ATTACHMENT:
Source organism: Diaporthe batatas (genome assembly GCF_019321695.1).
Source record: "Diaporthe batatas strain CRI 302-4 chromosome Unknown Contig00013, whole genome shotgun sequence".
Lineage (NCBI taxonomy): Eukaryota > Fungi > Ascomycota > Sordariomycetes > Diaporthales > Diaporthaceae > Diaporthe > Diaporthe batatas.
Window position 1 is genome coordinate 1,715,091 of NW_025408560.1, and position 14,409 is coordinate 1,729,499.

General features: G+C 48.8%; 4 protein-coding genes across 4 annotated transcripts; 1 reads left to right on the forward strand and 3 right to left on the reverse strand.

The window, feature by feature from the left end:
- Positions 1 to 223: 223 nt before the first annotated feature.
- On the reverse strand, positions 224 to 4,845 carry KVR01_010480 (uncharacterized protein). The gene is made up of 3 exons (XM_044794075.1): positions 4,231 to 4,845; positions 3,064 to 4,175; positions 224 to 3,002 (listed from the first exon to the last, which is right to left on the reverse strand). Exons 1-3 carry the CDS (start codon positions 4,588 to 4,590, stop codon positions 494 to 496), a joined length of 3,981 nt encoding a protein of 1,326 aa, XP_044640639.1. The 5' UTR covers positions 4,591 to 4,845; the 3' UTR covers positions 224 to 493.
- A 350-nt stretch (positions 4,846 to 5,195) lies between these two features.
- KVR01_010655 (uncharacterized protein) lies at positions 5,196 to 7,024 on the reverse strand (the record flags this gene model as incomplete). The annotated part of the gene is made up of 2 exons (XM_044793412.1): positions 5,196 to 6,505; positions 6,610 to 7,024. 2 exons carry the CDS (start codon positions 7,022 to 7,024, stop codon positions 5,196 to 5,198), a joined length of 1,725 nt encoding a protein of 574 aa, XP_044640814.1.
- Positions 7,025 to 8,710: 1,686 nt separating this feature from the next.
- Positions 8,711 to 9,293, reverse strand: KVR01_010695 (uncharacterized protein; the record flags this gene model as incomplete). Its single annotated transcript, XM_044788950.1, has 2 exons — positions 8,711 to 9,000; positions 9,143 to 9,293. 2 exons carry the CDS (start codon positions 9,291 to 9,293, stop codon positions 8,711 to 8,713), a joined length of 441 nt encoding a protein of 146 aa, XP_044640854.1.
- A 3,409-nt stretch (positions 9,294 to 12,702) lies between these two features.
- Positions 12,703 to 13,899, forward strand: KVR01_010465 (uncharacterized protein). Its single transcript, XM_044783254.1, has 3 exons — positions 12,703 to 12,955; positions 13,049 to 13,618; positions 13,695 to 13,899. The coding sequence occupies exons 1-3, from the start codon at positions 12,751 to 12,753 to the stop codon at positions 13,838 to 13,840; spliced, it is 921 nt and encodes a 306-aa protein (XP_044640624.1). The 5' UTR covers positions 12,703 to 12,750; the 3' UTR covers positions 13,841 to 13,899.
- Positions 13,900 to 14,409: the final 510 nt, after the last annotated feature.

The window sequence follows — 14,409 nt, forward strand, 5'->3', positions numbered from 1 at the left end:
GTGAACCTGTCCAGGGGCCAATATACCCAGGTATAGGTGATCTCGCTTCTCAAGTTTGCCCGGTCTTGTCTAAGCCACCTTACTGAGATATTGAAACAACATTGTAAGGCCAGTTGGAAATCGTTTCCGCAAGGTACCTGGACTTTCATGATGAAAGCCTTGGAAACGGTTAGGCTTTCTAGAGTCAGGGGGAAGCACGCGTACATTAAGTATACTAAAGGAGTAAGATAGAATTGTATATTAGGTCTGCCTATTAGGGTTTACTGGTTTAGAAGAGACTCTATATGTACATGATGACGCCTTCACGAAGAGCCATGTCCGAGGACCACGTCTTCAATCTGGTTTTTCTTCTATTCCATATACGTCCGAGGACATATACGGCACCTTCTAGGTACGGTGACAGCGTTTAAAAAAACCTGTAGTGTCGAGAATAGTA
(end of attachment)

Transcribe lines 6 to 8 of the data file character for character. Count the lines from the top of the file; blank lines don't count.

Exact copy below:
The window, feature by feature from the left end:
- Positions 1 to 223: 223 nt before the first annotated feature.
- On the reverse strand, positions 224 to 4,845 carry KVR01_010480 (uncharacterized protein). The gene is made up of 3 exons (XM_044794075.1): positions 4,231 to 4,845; positions 3,064 to 4,175; positions 224 to 3,002 (listed from the first exon to the last, which is right to left on the reverse strand). Exons 1-3 carry the CDS (start codon positions 4,588 to 4,590, stop codon positions 494 to 496), a joined length of 3,981 nt encoding a protein of 1,326 aa, XP_044640639.1. The 5' UTR covers positions 4,591 to 4,845; the 3' UTR covers positions 224 to 493.